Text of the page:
Have you read it?
The biggest selling book in the world?
The fastest selling paperback in the UK – ever.
Yes, of course, I’m talking about 50 Shades of Grey.
But can you remember who wrote it?
Chances are, probably not (unless you are cheating and have the cover in front of you or are glancing secretively at your bookshelf).
I find it interesting how so many people know the book’s title but cannot recall the author’s name.
You may have something else on your mind. Such as this question…
What has 50 Shades of Grey got to do with marketing or copywriting?
Let’s start with the obvious.
It’s a bestseller. THE bestseller. The best seller on the planet to date. Some 125 million copies sold worldwide.
There was a successful launch. Marketing. Heavy PR. Lots of media coverage.
A ready market. They do say sex sells.
A niche market. The story is one of erotic romance.
A ‘twist’. The book’s target audience would be women but many men were intrigued enough to buy it and read it in large numbers, too. A similar thing happens, on a much smaller scale, with so-called “women’s” magazines. Men read them, as well.
So, there was hype. There was intrigue. There was curiosity about what was written between the book covers.
Social Media went mad for it…. achieving millions of pounds of free publicity.
Friends recommended 50 Shades to their friends. Colleagues told colleagues to read it. Word of mouth whispers went into overdrive. Zero-cost advertising and marketing for the publishers.
I’ll hold my hands up. I’ve not read the book. But it clearly caught and captured a mood. This was not your average piece of romance fiction. This was erotica becoming part of the mainstream rather than something sold in a seedy-looking shop down a back street of London.
Whatever the merits of the writing, 50 Shades of Grey is a genuine marketing success and sales sensation. TWO more books followed to form the trilogy and another story – this time from the male lead’s perspective is also out.
Make hay while the sun shines, they say.
And others have not been slow to take the ’50 Shades’ concept and use it to create alternative titles, including the witty parody ’50 Sheds of Grey’. How could you piggy-back on someone else’s success?
For me there’s an even bigger lesson.
The book talks of 50 shades of grey. It’s a curiously colourful title. It catches your attention. It makes you intrigued. It encourages you to read what’s inside.
Those are the features of powerful marketing. And yet so rarely seen.
Based on what I see in so many adverts, emails, sales letters, web pages, brochures, leaflets and flyers you would have to conclude that they are as memorable as the grey image included in this post.
Not 50 shades of grey. More like one or two.
Bland marketing. Bland messages. Bland thinking.
Grey. Grey. Grey.
Why is so much marketing and advertising today so dull?
Whatever trade or industry you look at, there are very few businesses which stand out and dare to be different.
Why would people want their company to look like everyone else?
Why would people want their company to sound like everyone else?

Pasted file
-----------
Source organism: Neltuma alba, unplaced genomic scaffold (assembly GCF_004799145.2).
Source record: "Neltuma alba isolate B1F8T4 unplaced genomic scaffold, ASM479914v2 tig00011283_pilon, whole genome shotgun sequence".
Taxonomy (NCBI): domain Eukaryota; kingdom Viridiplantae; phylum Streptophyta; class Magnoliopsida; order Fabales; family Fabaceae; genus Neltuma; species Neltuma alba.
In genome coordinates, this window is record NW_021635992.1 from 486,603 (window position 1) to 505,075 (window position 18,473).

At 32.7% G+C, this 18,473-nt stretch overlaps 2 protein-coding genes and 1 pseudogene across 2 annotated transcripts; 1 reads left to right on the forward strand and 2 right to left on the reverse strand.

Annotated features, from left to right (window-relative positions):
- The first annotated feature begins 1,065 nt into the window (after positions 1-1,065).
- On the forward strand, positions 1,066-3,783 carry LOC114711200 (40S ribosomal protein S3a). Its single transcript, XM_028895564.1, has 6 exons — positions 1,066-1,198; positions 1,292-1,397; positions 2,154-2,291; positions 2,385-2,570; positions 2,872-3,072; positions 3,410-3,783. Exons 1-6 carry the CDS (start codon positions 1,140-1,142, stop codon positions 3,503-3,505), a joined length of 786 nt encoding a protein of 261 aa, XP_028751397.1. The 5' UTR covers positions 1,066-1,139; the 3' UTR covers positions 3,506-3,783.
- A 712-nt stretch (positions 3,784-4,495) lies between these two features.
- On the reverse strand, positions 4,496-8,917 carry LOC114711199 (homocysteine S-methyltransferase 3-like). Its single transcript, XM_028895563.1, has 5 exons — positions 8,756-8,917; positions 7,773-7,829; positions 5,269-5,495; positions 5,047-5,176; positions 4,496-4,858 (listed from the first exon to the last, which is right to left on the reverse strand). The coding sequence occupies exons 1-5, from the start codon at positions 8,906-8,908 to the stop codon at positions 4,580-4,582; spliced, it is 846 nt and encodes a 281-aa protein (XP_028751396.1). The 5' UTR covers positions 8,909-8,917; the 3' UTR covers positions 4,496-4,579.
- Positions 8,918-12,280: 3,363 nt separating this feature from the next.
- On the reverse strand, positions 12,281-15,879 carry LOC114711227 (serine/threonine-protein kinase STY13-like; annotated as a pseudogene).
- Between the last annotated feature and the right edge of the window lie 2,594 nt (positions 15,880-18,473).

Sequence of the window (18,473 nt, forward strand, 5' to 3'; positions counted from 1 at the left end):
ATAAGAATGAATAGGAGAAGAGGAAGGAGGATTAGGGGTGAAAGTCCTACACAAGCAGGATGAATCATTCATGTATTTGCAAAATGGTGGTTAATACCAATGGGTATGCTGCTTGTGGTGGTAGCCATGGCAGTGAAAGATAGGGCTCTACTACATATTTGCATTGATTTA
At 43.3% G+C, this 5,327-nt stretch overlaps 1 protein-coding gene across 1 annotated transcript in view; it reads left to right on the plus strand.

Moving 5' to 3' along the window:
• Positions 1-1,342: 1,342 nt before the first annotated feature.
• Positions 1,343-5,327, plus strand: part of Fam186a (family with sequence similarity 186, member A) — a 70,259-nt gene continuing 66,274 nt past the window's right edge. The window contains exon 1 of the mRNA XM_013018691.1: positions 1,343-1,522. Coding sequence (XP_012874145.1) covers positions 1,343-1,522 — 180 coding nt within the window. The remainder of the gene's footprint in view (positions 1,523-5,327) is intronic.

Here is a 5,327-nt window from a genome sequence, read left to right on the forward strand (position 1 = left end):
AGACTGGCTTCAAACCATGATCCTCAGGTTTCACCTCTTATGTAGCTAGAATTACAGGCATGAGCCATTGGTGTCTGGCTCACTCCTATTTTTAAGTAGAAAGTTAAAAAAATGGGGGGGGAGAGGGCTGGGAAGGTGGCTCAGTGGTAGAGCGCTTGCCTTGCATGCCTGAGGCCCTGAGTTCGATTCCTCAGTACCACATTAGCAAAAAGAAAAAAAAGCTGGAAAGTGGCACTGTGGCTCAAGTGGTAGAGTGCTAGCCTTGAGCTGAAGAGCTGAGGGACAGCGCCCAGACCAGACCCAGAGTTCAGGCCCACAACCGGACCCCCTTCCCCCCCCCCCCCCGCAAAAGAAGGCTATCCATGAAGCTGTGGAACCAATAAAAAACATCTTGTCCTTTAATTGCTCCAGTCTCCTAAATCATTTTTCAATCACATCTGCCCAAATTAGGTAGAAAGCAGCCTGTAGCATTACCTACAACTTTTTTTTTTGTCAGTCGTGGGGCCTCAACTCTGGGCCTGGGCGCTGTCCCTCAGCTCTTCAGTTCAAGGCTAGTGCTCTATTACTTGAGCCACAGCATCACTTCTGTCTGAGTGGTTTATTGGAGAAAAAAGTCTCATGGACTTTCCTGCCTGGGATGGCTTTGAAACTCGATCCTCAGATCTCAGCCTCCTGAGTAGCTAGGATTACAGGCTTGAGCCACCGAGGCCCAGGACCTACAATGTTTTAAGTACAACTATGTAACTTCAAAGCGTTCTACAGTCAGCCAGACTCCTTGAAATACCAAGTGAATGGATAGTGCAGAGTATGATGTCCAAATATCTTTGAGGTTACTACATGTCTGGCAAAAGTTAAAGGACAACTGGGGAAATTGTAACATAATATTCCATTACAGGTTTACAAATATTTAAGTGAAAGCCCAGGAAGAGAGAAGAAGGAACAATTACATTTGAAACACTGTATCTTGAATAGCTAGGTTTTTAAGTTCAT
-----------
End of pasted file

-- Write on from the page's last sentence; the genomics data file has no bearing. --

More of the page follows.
Why would people want their company to offer and sell like everyone else?
Send in the clones.
Haul out the cliches.
Speak in meaningless phrases which tell the customer and client nothing.
Don’t get me wrong. There is a place for cliches. There is a place for jargon. There is a place for well-worn phrases.
But not when their use is lazy. Only when their use is purposeful, deliberate, strategic.
It’s funny, isn’t it.
In life, when the washing machine breaks down the plumber is called. When the car needs a service it gets taken to the garage. When an extension or conservatory needs constructing, the builder is brought in.
People call in the expert – because he or she knows what they are doing.
Yet when businesses have a problem they seem to want to fix it themselves – or doing nothing at all.
Why is that?
Pride? Laziness? Fear? Ignorance? Ignore it and it will go away?
If they had a painful tooth would they wait, and wait, and wait – praying for relief? Or simply call the dental surgery for an appointment?
When marketing is not working it costs the business money.
Lost orders. Sales slipped from the hands. Revenue reduced. You know what that means for profits.
Those who know nothing about marketing should seek a copywriter or other marketing expert.
Those who insist on writing their own marketing would be wise to call in a second opinion if the experiment is not working. Sometimes a simple tweak or a few changes can make all the difference.
Like an experienced mechanic looking under the bonnet or hood of your car, the copywriter can spot problems straight away – and put them right so all is running smoothly again.
And if marketing is just not your thing or too much for your time, best get an expert in. It could save you in the long run – and help in the short term.
How many shades would you like your campaigns and promotions to be?
Two? Or 50 shades?
It’s your business. Your money. Your life. Your choice.
If you want help you know where to get hold of me.
By the way…
In case you could not think of it earlier, the name of the author of 50 Shades of Grey is E. L. James.